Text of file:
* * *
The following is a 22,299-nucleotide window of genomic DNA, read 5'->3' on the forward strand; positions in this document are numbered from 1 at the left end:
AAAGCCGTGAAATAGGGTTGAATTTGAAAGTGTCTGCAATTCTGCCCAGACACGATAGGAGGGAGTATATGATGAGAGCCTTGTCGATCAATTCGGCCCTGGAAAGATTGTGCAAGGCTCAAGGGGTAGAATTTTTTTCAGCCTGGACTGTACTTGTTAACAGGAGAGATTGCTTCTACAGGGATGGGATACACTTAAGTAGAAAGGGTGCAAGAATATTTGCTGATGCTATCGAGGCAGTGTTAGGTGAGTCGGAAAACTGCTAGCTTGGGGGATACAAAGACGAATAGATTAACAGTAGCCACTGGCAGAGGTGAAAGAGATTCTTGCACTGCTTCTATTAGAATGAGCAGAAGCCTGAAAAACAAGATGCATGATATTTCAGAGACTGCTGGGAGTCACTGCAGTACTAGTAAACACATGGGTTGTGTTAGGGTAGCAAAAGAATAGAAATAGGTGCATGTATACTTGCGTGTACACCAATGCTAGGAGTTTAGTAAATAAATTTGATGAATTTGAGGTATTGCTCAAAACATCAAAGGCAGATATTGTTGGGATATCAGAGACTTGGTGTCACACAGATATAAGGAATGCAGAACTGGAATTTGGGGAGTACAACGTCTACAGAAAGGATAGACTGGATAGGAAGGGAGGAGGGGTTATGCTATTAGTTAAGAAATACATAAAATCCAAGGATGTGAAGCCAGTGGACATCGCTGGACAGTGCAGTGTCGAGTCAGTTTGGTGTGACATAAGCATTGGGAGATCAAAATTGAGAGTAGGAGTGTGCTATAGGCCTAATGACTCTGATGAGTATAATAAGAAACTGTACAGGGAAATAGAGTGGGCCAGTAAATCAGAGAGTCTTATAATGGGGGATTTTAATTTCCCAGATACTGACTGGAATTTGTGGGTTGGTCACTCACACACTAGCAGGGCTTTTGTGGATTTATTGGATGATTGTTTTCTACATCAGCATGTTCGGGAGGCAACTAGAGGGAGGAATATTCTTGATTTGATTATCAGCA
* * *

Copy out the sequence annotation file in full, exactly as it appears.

The following is a 22,299-nucleotide window of genomic DNA, read 5'->3' on the forward strand; positions in this document are numbered from 1 at the left end:
AAAGCCGTGAAATAGGGTTGAATTTGAAAGTGTCTGCAATTCTGCCCAGACACGATAGGAGGGAGTATATGATGAGAGCCTTGTCGATCAATTCGGCCCTGGAAAGATTGTGCAAGGCTCAAGGGGTAGAATTTTTTTCAGCCTGGACTGTACTTGTTAACAGGAGAGATTGCTTCTACAGGGATGGGATACACTTAAGTAGAAAGGGTGCAAGAATATTTGCTGATGCTATCGAGGCAGTGTTAGGTGAGTCGGAAAACTGCTAGCTTGGGGGATACAAAGACGAATAGATTAACAGTAGCCACTGGCAGAGGTGAAAGAGATTCTTGCACTGCTTCTATTAGAATGAGCAGAAGCCTGAAAAACAAGATGCATGATATTTCAGAGACTGCTGGGAGTCACTGCAGTACTAGTAAACACATGGGTTGTGTTAGGGTAGCAAAAGAATAGAAATAGGTGCATGTATACTTGCGTGTACACCAATGCTAGGAGTTTAGTAAATAAATTTGATGAATTTGAGGTATTGCTCAAAACATCAAAGGCAGATATTGTTGGGATATCAGAGACTTGGTGTCACACAGATATAAGGAATGCAGAACTGGAATTTGGGGAGTACAACGTCTACAGAAAGGATAGACTGGATAGGAAGGGAGGAGGGGTTATGCTATTAGTTAAGAAATACATAAAATCCAAGGATGTGAAGCCAGTGGACATCGCTGGACAGTGCAGTGTCGAGTCAGTTTGGTGTGACATAAGCATTGGGAGATCAAAATTGAGAGTAGGAGTGTGCTATAGGCCTAATGACTCTGATGAGTATAATAAGAAACTGTACAGGGAAATAGAGTGGGCCAGTAAATCAGAGAGTCTTATAATGGGGGATTTTAATTTCCCAGATACTGACTGGAATTTGTGGGTTGGTCACTCACACACTAGCAGGGCTTTTGTGGATTTATTGGATGATTGTTTTCTACATCAGCATGTTCGGGAGGCAACTAGAGGGAGGAATATTCTTGATTTGATTATCAGCA